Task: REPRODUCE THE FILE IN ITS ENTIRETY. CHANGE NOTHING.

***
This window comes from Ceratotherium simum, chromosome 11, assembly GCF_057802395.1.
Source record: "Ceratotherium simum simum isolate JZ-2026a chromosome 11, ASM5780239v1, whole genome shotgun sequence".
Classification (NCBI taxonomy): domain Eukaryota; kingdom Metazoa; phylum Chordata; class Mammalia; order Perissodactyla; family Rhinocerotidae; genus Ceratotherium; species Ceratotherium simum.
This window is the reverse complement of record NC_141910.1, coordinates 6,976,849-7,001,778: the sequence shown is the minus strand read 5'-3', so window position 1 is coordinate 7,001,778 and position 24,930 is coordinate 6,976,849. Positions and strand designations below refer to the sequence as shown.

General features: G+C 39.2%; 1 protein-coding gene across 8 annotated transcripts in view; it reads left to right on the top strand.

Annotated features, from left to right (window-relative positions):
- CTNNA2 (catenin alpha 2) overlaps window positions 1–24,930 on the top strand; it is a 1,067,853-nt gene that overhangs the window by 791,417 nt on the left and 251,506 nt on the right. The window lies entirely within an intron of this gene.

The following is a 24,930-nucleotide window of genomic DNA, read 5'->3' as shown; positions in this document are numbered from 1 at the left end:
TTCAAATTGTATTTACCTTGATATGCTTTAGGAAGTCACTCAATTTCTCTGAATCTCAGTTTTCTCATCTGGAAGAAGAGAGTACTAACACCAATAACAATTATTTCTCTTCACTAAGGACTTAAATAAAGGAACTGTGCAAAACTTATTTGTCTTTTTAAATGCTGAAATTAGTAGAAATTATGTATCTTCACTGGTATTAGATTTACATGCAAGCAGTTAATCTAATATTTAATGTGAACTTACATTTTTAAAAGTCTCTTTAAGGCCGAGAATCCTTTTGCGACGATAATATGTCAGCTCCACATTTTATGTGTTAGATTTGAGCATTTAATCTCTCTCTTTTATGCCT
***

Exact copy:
This window comes from Ceratotherium simum, chromosome 11, assembly GCF_057802395.1.
Source record: "Ceratotherium simum simum isolate JZ-2026a chromosome 11, ASM5780239v1, whole genome shotgun sequence".
Classification (NCBI taxonomy): domain Eukaryota; kingdom Metazoa; phylum Chordata; class Mammalia; order Perissodactyla; family Rhinocerotidae; genus Ceratotherium; species Ceratotherium simum.
This window is the reverse complement of record NC_141910.1, coordinates 6,976,849-7,001,778: the sequence shown is the minus strand read 5'-3', so window position 1 is coordinate 7,001,778 and position 24,930 is coordinate 6,976,849. Positions and strand designations below refer to the sequence as shown.

General features: G+C 39.2%; 1 protein-coding gene across 8 annotated transcripts in view; it reads left to right on the top strand.

Annotated features, from left to right (window-relative positions):
- CTNNA2 (catenin alpha 2) overlaps window positions 1–24,930 on the top strand; it is a 1,067,853-nt gene that overhangs the window by 791,417 nt on the left and 251,506 nt on the right. The window lies entirely within an intron of this gene.

The following is a 24,930-nucleotide window of genomic DNA, read 5'->3' as shown; positions in this document are numbered from 1 at the left end:
TTCAAATTGTATTTACCTTGATATGCTTTAGGAAGTCACTCAATTTCTCTGAATCTCAGTTTTCTCATCTGGAAGAAGAGAGTACTAACACCAATAACAATTATTTCTCTTCACTAAGGACTTAAATAAAGGAACTGTGCAAAACTTATTTGTCTTTTTAAATGCTGAAATTAGTAGAAATTATGTATCTTCACTGGTATTAGATTTACATGCAAGCAGTTAATCTAATATTTAATGTGAACTTACATTTTTAAAAGTCTCTTTAAGGCCGAGAATCCTTTTGCGACGATAATATGTCAGCTCCACATTTTATGTGTTAGATTTGAGCATTTAATCTCTCTCTTTTATGCCT